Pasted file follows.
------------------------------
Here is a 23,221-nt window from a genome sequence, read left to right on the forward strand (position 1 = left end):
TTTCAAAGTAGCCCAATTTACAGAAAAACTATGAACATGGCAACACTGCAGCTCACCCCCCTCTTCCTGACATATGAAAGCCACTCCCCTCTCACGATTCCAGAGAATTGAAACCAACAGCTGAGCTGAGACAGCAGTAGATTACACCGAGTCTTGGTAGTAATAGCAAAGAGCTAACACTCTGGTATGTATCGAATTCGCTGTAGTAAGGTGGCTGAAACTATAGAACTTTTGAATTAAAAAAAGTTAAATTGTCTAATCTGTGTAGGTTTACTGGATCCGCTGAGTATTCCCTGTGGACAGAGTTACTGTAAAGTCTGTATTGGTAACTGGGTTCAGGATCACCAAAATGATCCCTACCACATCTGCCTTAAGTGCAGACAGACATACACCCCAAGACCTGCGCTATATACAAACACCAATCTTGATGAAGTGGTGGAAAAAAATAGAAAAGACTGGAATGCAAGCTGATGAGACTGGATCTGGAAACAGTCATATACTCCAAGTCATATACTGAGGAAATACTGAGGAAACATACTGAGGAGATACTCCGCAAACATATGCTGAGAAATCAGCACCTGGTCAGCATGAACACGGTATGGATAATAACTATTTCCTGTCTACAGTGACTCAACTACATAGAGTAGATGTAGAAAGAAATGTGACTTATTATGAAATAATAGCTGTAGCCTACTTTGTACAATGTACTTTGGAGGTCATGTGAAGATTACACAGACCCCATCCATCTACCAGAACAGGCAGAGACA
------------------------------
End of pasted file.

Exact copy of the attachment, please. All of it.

Here is a 23,221-nt window from a genome sequence, read left to right on the forward strand (position 1 = left end):
TTTCAAAGTAGCCCAATTTACAGAAAAACTATGAACATGGCAACACTGCAGCTCACCCCCCTCTTCCTGACATATGAAAGCCACTCCCCTCTCACGATTCCAGAGAATTGAAACCAACAGCTGAGCTGAGACAGCAGTAGATTACACCGAGTCTTGGTAGTAATAGCAAAGAGCTAACACTCTGGTATGTATCGAATTCGCTGTAGTAAGGTGGCTGAAACTATAGAACTTTTGAATTAAAAAAAGTTAAATTGTCTAATCTGTGTAGGTTTACTGGATCCGCTGAGTATTCCCTGTGGACAGAGTTACTGTAAAGTCTGTATTGGTAACTGGGTTCAGGATCACCAAAATGATCCCTACCACATCTGCCTTAAGTGCAGACAGACATACACCCCAAGACCTGCGCTATATACAAACACCAATCTTGATGAAGTGGTGGAAAAAAATAGAAAAGACTGGAATGCAAGCTGATGAGACTGGATCTGGAAACAGTCATATACTCCAAGTCATATACTGAGGAAATACTGAGGAAACATACTGAGGAGATACTCCGCAAACATATGCTGAGAAATCAGCACCTGGTCAGCATGAACACGGTATGGATAATAACTATTTCCTGTCTACAGTGACTCAACTACATAGAGTAGATGTAGAAAGAAATGTGACTTATTATGAAATAATAGCTGTAGCCTACTTTGTACAATGTACTTTGGAGGTCATGTGAAGATTACACAGACCCCATCCATCTACCAGAACAGGCAGAGACA